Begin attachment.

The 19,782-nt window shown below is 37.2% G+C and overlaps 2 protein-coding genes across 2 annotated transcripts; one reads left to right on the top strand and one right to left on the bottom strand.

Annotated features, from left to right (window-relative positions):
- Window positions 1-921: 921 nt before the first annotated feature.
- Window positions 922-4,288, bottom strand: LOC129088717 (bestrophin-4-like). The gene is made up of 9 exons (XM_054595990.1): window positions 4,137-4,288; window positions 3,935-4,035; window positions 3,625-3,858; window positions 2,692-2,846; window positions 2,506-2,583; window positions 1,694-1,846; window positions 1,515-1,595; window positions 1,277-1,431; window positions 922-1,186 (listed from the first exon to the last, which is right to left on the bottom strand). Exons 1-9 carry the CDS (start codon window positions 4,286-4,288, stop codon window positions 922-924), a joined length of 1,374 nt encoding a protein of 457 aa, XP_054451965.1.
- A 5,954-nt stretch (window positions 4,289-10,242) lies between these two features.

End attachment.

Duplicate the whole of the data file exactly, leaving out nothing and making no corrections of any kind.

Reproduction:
The 19,782-nt window shown below is 37.2% G+C and overlaps 2 protein-coding genes across 2 annotated transcripts; one reads left to right on the top strand and one right to left on the bottom strand.

Annotated features, from left to right (window-relative positions):
- Window positions 1-921: 921 nt before the first annotated feature.
- Window positions 922-4,288, bottom strand: LOC129088717 (bestrophin-4-like). The gene is made up of 9 exons (XM_054595990.1): window positions 4,137-4,288; window positions 3,935-4,035; window positions 3,625-3,858; window positions 2,692-2,846; window positions 2,506-2,583; window positions 1,694-1,846; window positions 1,515-1,595; window positions 1,277-1,431; window positions 922-1,186 (listed from the first exon to the last, which is right to left on the bottom strand). Exons 1-9 carry the CDS (start codon window positions 4,286-4,288, stop codon window positions 922-924), a joined length of 1,374 nt encoding a protein of 457 aa, XP_054451965.1.
- A 5,954-nt stretch (window positions 4,289-10,242) lies between these two features.